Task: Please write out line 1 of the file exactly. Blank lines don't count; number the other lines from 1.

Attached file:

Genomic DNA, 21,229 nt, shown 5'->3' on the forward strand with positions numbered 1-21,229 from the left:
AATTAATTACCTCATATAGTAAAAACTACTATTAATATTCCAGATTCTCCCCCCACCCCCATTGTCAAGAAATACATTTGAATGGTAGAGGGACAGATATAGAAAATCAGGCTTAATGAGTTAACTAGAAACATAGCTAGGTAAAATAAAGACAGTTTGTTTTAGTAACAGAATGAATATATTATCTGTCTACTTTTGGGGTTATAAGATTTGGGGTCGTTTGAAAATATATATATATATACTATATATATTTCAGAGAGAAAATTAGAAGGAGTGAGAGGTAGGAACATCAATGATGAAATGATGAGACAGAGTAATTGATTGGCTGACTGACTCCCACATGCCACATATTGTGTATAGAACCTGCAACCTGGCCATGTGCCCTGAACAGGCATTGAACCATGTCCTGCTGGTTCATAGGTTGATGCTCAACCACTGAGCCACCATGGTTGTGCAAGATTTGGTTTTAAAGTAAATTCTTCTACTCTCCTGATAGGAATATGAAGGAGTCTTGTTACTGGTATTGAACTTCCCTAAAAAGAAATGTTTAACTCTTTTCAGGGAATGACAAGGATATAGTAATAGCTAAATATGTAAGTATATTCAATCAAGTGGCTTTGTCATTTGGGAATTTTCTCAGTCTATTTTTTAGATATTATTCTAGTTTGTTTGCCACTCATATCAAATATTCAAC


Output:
Genomic DNA, 21,229 nt, shown 5'->3' on the forward strand with positions numbered 1-21,229 from the left: